Bill seeks to improve Holocaust understanding in Ohio
By Tyler Buchanan, Ohio Capital Journal
Most young Americans believe antisemitism exists in the United States today. Yet a striking number have little to no knowledge about the Holocaust.
That’s a problem Ohio legislators hope to resolve through a proposed commission to better educate people about the atrocities of genocides.
Around one in eight Millennials and members of Generation Z have never heard of the Holocaust. Of those who have heard of it, one in four either think the Holocaust is a myth or that the number of Jews who were killed has been greatly exaggerated.
Those are the results of a nationwide survey on Holocaust knowledge and awareness conducted earlier this year by the Claims Conference, which facilitates restitution and reparations for Holocaust survivors and presents Holocaust education programs. Its research firm interviewed 1,000 people ages 18 to 39 from each state and found Ohio fared worse than average.
Ohio Sen. Michael Rulli, R-Salem, has introduced Senate Bill 372 which would create the Holocaust and Genocide Memorial and Education Commission.
The proposed 15-member group would comprise legislators, state officials, educators, and researchers with the goal of improving widespread understanding about genocide.
Assisting the commission would be a new Holocaust and Genocide Memorial and Education office, with $275,000 in funding to pay for a director and other expenses. The office would, among other things, work to secure grant and gift funding to further these education efforts around the state.
Those involved would study the existing memorials, programs, and initiatives in Ohio and look to fill a gap in the public’s understanding. The bill envisions a partnership between the commission and organizations across Ohio, including the Nancy and David Wolf Holocaust and Humanity Center in Cincinnati, the National Veterans Memorial and Museum in Columbus, the Maltz Museum of Jewish Heritage in Beachwood, and the National Museum of the U.S. Air Force near Dayton, which permanently displays Prejudice and Memory: A Holocaust Exhibit, curated by Dayton Holocaust Committee Chair Renate Frydman.
“Given the heightened tensions in our nation, I believe now more than ever we need to help educate the next generations about how horrors like the Holocaust can be perpetrated by even the most civilized and sophisticated people,” Rulli said. “We know that simply pledging to never forget is not enough as sadly, genocide continues to this day. My hope is that Ohio’s youth will become enlightened as a result of this legislation to avoid such atrocities from ever happening again.”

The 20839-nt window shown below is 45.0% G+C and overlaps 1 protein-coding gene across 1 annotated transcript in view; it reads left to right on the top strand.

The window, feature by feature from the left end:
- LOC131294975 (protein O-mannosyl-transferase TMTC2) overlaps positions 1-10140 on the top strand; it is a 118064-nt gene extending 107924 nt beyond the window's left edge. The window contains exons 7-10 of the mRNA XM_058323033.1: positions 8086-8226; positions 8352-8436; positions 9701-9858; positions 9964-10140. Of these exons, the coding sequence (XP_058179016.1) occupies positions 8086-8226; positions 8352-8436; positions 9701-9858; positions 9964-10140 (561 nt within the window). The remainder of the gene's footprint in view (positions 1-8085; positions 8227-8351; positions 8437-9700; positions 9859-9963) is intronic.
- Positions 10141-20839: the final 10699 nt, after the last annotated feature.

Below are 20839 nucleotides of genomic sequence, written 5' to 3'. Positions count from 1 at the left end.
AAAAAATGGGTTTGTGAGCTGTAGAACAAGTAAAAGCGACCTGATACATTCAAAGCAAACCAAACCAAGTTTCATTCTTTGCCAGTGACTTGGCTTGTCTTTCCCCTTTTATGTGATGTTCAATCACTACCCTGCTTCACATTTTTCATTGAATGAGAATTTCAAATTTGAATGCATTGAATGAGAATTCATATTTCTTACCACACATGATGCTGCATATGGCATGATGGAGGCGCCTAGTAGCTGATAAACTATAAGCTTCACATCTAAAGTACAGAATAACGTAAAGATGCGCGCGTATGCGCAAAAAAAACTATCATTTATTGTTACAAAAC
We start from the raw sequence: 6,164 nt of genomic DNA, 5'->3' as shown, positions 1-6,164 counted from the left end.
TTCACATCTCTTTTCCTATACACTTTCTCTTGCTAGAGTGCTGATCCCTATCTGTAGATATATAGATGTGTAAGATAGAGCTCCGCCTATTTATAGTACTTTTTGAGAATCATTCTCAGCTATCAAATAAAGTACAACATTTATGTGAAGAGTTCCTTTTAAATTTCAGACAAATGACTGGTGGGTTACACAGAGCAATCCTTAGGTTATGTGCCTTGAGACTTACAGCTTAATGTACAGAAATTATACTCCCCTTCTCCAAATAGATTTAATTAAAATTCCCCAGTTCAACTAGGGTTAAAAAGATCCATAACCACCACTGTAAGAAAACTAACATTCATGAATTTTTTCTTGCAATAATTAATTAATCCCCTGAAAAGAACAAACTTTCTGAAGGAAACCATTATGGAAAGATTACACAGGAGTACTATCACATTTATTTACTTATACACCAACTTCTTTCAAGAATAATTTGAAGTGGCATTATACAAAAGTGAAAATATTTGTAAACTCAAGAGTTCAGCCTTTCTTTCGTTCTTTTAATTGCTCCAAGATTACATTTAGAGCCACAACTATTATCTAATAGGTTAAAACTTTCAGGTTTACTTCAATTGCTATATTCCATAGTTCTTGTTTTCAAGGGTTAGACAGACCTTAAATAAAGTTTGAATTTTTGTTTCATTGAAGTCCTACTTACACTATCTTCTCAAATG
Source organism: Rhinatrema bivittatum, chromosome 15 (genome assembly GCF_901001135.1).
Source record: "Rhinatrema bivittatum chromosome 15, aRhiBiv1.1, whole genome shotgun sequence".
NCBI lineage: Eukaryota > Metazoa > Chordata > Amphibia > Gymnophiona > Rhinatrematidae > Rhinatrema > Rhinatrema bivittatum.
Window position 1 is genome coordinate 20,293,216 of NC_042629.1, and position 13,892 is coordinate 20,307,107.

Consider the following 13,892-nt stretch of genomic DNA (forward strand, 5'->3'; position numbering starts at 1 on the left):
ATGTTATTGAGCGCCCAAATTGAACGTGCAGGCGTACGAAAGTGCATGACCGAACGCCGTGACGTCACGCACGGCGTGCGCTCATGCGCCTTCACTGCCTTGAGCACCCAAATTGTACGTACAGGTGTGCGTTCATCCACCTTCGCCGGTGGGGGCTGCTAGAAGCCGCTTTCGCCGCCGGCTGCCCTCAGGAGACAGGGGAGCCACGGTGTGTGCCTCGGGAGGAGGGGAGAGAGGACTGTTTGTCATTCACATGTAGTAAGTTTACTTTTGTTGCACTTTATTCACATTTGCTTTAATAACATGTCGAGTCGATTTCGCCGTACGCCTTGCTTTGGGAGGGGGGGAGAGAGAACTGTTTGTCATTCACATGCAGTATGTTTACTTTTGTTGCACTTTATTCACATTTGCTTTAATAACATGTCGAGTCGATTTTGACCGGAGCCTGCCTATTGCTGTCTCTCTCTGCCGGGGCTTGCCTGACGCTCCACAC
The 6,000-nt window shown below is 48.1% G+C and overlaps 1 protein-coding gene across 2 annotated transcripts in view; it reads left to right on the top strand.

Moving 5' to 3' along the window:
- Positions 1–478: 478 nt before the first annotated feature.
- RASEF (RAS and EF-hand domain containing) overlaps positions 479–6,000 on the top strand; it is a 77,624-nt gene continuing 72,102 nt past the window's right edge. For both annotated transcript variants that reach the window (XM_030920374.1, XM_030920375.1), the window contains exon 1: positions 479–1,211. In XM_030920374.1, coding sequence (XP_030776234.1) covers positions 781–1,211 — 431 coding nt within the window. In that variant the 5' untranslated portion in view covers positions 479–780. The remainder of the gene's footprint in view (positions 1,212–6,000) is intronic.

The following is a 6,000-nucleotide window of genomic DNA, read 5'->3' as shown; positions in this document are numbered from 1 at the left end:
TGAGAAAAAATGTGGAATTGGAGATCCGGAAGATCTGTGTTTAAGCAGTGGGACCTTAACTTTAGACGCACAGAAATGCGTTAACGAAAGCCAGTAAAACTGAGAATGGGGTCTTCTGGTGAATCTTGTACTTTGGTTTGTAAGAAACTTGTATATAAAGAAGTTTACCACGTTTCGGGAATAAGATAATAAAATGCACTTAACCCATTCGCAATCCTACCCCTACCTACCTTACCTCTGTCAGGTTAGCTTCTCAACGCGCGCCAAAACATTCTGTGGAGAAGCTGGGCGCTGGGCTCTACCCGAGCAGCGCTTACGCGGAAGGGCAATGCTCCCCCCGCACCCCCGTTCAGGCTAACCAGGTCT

Several Jewish leaders in Ohio have complimented the effort, including Howie Beigelman, executive director of Ohio Jewish Communities, who described a “glaring” lack of knowledge about the Holocaust among the general public.
One Claims Conference survey question found that 15 percent of Millennials and members of Generation Z think it is “acceptable for an individual to hold neo-Nazi views.”
In April, several people appeared at a Columbus protest of Covid-19 lockdowns with various antisemitic signs.
A cosponsor of Rulli’s bill is Ohio Sen. Andrew Brenner, R-Powell, who was widely condemned in April for a Facebook post viewed as antisemitic. In that post, made on Holocaust Remembrance Day, Brenner said he would not let then state health director, Dr. Amy Acton — who is Jewish — turn Ohio into Nazi Germany.
Brenner received widespread criticism from Senate President Larry Obhof, R-Medina, Gov. Mike DeWine, and a number of other officials. He later apologized and now is offering his support for creating this genocide education commission.
Another Republican legislator, Ohio Rep. Nino Vitale of Urbana, was similarly condemned by the Anti-Defamation League for having repeatedly referred to Acton as a “globalist health director,” using a word often used by antisemites as a slur against Jews.
Beigelman said OJC has developed a protocol for handling antisemitic comments from public officials due to their frequency. He’s now glad to see this effort from the legislature.
“This bill, led by Senator Rulli and so many bipartisan co-sponsors, will help leverage Ohio’s schools, teachers, and community resources to teach this critical history,” Beigelman said.